FB Pixel no scriptSyfe gives everyone access to financial management used by ultra-high-net-worth individuals | KrASIA

Syfe gives everyone access to financial management used by ultra-high-net-worth individuals

Written by Stephanie Pearl Li Published on   4 mins read

A career in ETF distribution for wealthy clients and time with Indian grocery startup Grofers shaped Dhruv Arora’s idea to build a widely accessible wealth management platform.

Personal financial management can be intimidating. Most people are not familiar with the ins and outs of securities—of money in general—and figuring out how they work is a daunting task. Often, people end up keeping all of their money in the bank. While that cash remains safe and sound, you could lose out if interest rates do not keep up with inflation, Dhruv Arora, CEO and founder of digital wealth management platform Syfe, told KrASIA.

High-net-worth individuals may utilize the services of a wealth manager, but management fees can be exorbitant. After spending seven years leading the exchange traded funds (ETFs) distribution desk at UBS Investment Bank in Hong Kong, Arora noticed that fund products were mostly built for ultra-high-net-worth clients. He wanted to change that.

Arora believes that wealth management should be available to everyone. He realized that a digital wealth management platform could serve as an attractive alternative to low-interest savings accounts for those who prefer passive investing. The seed took root in Arora’s mind, but something was missing. “At the time, I didn’t know how to build a technology company from scratch,” the 36-year-old founder said.

Arora took a detour and served as vice president of Indian online grocery startup Grofers, leading its product design and growth teams. “My tenure at Grofers helped me understand how to build a business-to-customer product as well as take care of different aspects of business, such as user acquisition and customer experience,” Arora said. He founded Syfe in 2017, and it took the firm “12 to 18 months” to be licensed by the Monetary Authority of Singapore to conduct retail and institutional fund management activities. Arora used this time to build his team and products. In July 2019, the firm launched its mobile app and received USD 3.81 million in seed funding from UK-based VC fund Unbound.

While there are an array of similar firms around Southeast Asia, the startup differentiates itself with diverse product offerings in accordance with customers’ investment goals. Its seven investment products cover a wide range of stocks, equities, bonds, and ETFs across the world. It also provides an advisory service through its team of financial advisors.

Syfe is tapping into the Asia Pacific’s wealth management market, which is set to outpace every other region in the world in four years, doubling from 2017’s USD 15.1 trillion to USD 29.6 trillion in 2025, according to a report published by accounting firm PwC. Investors see promise in the move. Syfe closed its USD 30 million Series B funding round in mid-July. The investment was led by US-based Valar Ventures and took the company’s total capital raised to USD 52.6 million. Although Syfe has clients in 42 countries, the company only advertises its services in Singapore, according to Arora.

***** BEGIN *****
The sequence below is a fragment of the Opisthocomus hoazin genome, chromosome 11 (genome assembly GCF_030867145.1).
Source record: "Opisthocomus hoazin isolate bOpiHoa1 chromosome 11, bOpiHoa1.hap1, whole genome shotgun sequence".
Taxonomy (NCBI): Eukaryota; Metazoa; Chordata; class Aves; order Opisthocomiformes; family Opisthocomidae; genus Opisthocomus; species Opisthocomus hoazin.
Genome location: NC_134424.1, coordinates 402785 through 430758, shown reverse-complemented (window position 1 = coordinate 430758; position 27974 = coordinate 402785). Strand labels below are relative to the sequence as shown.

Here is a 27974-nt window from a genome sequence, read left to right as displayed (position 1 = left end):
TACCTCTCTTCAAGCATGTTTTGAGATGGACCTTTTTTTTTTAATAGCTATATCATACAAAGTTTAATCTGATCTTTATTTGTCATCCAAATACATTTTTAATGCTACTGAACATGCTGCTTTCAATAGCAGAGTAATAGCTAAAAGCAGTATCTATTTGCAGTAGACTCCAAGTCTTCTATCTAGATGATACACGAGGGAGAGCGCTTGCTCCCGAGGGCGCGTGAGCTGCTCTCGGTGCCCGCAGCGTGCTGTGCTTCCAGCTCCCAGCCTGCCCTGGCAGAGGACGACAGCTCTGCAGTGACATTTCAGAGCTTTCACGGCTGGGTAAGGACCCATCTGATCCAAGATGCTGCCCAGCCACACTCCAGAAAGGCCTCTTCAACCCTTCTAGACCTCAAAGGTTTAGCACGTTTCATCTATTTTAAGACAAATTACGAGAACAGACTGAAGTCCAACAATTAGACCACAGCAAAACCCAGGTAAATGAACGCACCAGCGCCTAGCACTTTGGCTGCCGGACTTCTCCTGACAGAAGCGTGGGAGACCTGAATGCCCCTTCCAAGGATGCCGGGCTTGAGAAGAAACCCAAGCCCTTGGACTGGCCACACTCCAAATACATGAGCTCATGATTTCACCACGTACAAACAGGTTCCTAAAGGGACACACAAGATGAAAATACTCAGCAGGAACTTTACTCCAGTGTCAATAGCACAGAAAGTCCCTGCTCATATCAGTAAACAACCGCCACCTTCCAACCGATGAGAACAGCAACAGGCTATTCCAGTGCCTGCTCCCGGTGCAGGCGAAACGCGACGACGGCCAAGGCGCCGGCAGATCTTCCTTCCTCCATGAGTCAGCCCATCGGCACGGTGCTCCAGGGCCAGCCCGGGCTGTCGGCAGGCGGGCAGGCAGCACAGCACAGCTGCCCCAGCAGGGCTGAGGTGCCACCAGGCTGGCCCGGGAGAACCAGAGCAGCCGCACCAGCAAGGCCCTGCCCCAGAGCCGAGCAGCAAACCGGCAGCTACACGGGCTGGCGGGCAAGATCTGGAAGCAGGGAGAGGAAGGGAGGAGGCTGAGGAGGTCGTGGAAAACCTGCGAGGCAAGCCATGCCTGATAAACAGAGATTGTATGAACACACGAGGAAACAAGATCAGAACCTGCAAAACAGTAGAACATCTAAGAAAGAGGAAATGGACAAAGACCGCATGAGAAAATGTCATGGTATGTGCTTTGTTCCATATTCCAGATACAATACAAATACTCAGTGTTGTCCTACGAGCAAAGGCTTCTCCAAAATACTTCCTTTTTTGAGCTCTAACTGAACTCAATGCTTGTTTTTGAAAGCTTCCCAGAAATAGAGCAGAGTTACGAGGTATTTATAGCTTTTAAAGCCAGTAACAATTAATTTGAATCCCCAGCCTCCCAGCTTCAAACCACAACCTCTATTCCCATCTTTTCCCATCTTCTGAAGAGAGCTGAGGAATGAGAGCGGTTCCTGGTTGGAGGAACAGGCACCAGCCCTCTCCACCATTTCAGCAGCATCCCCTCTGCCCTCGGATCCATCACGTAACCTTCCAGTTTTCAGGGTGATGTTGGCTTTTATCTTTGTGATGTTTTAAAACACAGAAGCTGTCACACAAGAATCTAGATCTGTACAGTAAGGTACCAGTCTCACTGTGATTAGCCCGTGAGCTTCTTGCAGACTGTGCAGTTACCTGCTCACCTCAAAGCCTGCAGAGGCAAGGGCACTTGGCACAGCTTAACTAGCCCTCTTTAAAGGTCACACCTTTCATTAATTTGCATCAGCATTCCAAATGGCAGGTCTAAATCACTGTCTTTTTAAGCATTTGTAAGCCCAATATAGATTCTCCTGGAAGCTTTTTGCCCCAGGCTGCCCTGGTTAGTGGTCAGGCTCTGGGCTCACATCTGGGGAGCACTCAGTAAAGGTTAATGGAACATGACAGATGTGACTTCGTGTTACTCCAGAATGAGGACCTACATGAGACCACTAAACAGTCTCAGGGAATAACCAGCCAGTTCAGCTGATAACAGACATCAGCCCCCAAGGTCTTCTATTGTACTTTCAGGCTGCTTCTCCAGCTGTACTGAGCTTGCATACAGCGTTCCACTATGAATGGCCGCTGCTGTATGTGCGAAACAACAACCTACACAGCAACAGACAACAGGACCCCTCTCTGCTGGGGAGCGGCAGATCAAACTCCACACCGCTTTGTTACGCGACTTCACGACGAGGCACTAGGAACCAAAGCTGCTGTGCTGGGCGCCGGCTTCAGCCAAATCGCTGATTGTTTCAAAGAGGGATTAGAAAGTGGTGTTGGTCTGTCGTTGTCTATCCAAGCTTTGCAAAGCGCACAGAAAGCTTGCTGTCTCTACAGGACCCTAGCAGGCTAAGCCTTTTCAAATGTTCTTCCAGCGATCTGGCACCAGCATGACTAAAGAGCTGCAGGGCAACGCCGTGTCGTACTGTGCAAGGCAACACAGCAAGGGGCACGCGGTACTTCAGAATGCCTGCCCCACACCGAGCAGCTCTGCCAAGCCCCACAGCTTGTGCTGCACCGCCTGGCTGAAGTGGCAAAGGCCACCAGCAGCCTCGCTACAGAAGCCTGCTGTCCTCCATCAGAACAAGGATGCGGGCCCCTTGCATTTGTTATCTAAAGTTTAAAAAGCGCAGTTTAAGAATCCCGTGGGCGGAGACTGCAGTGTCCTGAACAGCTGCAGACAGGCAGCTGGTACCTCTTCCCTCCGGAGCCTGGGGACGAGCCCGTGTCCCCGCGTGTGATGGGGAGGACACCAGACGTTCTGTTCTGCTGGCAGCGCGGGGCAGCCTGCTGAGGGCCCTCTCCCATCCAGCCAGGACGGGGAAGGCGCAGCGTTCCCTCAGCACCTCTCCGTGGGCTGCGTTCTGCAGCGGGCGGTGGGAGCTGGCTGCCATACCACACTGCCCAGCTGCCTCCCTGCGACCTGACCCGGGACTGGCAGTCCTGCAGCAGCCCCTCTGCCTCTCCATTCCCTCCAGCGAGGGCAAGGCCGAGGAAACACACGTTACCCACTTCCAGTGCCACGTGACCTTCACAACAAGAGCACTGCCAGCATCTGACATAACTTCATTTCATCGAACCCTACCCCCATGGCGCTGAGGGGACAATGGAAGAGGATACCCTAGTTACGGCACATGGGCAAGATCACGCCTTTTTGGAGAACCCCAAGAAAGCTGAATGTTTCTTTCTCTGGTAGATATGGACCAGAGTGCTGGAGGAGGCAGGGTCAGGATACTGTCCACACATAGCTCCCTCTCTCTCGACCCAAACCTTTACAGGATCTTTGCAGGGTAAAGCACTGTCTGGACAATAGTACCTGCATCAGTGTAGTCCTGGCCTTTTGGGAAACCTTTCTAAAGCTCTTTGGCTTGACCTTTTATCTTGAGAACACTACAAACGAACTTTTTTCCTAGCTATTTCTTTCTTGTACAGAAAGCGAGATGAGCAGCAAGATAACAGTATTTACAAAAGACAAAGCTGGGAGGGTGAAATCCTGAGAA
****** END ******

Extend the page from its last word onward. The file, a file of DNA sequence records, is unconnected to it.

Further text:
Syfe has doubled its global headcount to over 100 since the start of this year. Image courtesy of Syfe.

“The big difference between us and other players is that we do a lot of product-driven innovation and partnerships. Most players only have one product offering, but we now have seven offerings across different demographics and investment goals. Our users on average own three to four portfolios to grow their wealth,” Arora said.

Most of Syfe’s revenue comes from its annual management fee, which starts at 0.35% of the invested balance. Although Arora did not disclose Syfe’s assets under management, he did indicate that the company is not profitable yet. “Given that we have multiple products, it actually leads to multiple streams of revenues,” Arora said. “We built the entire technology stack by ourselves, so the cost of operation is extremely low.”

“We could be profitable in the next three months, but I think for startups at our stage, it’s always about finding the balance between growth and profitability. Currently, our focus is on growth,” he added.

Fierce competition could be a roadblock for Syfe’s growth. In Singapore alone, a litany of robo-advisory upstarts have emerged in the field, including Endowus, which snatched investments from UBS AG, Samsung Ventures, and Singtel Innov8 in early July. It took three years for Singapore-based StashAway, which bagged USD 25 million a Series D round led by Sequoia Capital India in April, to cross the milestone of USD 1 billion in assets under management, making it the largest player in the region by that metric.

Local banks including DBS, OCBC, and UOB have also joined the fray by offering similar services or financial planning platforms, but competition is much less of a concern for Arora. “The industry is at a very early stage, so I don’t think the competition is here yet. The question is how do we stay relevant in the market, and the key lies in innovation. It is great to have new players joining the field, even if 10% of the customers are willing to move their money away from the banks, it is still net-positive for everyone,” he said.

Read this: Robo-advisor Endowus steps deeper into Singapore’s crowded wealth management sector

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